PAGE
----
Recently, during a question and answer session with the Unitarian Fellowship of Mobile, I was asked why we have no nationally known gay or lesbian leader. Surely in this era of sound bites, instant news coverage, and endless media opportunities there must be someone worthy of the role. Well, I believe there are people worthy of that role. Unfortunately, these are the same people too smart to put themselves in that position. Stepping up to speak for an entire class of men and women makes someone an instant and constant target for criticism and judgement. And, sadly, the greatest challenges and attacks they would have to face would come not from the Religious Right and conservative foes, but from our own gay community.
If you don't believe that we as a community delight in destroying our own, I offer an example or two. The new issue of Impact, New Orleans' self-described news magazine, offers a brief mention of the death of actress Elizabeth Montgomery. And, what of her life merits attention in this obit of sorts? Ms. Montgomery's lying about her age and cosmetic surgery. Where, I wonder, is the mention of her long-standing support for the gay community? Where in this column did we read that she served as Co-Grand Marshal in the Los Angeles Gay Pride Festival? In today's climate, where we can count on two hands the celebrities who publicly support gay and lesbian issues, where is the mention of Ms. Montgomery's refusal to let the network replace Agnes Moorehead on Bewitched when rumors of her lesbianism became public? If a gay publication doesn't mention her support, who will?
Nationally, in The Advocate, we find the new Sissy-of-the-Year is none other than Madonna. What has she done to merit this distinction? She reportedly told another magazine that she isn't a lesbian. The Advocate knows that she has slept with someone named Ingrid, so she must be a lesbian. Of course, this is the same Advocate that called former Playboy Playmate Rebekka Armstrong a lesbian on the cover, despite her clearly identifying herself as bisexual in the interview.
But, back to Madonna. Am I the only one annoyed by this self-righteous attack? Are we truly to believe that the biggest threat the gay and lesbian community faces right now is Madonna?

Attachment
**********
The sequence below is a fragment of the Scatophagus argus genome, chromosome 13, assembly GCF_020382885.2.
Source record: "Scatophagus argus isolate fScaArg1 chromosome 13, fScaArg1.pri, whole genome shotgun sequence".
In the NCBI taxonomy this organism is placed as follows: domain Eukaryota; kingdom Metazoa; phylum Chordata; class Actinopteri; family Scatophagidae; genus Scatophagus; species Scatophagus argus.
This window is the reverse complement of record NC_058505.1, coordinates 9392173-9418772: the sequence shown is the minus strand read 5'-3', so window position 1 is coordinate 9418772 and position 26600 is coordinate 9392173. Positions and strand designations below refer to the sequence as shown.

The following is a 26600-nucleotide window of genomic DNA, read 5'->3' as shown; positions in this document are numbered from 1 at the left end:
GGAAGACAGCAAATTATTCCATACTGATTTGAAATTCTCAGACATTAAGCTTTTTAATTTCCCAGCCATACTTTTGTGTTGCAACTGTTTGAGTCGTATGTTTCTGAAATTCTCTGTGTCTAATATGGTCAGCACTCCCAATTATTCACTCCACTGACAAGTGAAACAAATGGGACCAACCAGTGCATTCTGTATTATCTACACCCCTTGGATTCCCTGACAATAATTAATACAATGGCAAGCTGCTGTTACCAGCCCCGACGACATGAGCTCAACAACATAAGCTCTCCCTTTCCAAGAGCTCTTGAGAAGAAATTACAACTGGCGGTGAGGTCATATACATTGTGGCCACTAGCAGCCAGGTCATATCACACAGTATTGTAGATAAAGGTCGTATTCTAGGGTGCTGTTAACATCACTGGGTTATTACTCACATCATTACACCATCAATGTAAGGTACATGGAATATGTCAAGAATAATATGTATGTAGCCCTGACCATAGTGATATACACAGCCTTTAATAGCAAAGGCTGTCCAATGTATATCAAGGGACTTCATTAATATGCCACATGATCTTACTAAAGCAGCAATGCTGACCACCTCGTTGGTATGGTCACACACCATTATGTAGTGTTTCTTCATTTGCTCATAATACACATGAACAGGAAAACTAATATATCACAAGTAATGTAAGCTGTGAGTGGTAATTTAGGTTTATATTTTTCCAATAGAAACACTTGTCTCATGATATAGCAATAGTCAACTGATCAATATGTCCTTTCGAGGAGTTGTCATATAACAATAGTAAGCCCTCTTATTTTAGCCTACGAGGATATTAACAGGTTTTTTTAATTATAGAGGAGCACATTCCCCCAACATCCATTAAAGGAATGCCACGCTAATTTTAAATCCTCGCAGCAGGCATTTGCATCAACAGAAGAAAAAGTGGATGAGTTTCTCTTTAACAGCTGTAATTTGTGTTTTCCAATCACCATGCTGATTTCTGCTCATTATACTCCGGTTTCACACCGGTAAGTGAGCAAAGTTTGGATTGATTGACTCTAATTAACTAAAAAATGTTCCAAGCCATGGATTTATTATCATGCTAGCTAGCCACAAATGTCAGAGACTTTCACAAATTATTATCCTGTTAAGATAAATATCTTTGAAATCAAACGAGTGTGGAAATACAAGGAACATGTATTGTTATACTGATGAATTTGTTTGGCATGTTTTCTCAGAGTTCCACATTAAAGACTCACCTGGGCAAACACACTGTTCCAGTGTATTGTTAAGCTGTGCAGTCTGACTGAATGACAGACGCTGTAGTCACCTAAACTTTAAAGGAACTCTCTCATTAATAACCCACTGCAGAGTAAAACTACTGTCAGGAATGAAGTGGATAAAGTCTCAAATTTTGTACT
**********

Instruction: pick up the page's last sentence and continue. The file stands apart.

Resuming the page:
We seem to delight in building idols only to destroy them. Why should someone step up to the spotlight and become the Dr. King of the Gay Civil Rights issue? Who wants to go to sleep a hero only to wake to find they are now the villain? Who thinks it's worth it? Well, I do. Despite all the crap and rhetoric, I still believe that what we are doing as a group matters. We are making a difference, and we cannot let those in our own community tear us down. There will always be people whose sole contribution to a cause is destructive attacks upon it. We cannot make them go away, but we can refuse to give them attention. The next time you hear criticism of gay activists or speakers, try to see the intent behind it. Is it constructive, actually seeking to help the greater cause, or is it petty and hateful, serving no greater purpose than to give someone a reason to run their mouth?
I realize I sound on the attack myself, and I probably am. I'm just tired of people complaining about those in the community who are trying to help. If you don't like the way those "screaming fags" come across in television interviews, make yourself available for the next broadcast. If you don't like the way those "freaky dykes" represent you in the Pride Parade, make sure you are in the next one to represent yourself.
The solutions are obvious. Work together for a greater cause, and focus on ways to build the community up rather than tear it down. Any questions?
Originally published in Southern Forum, July 1995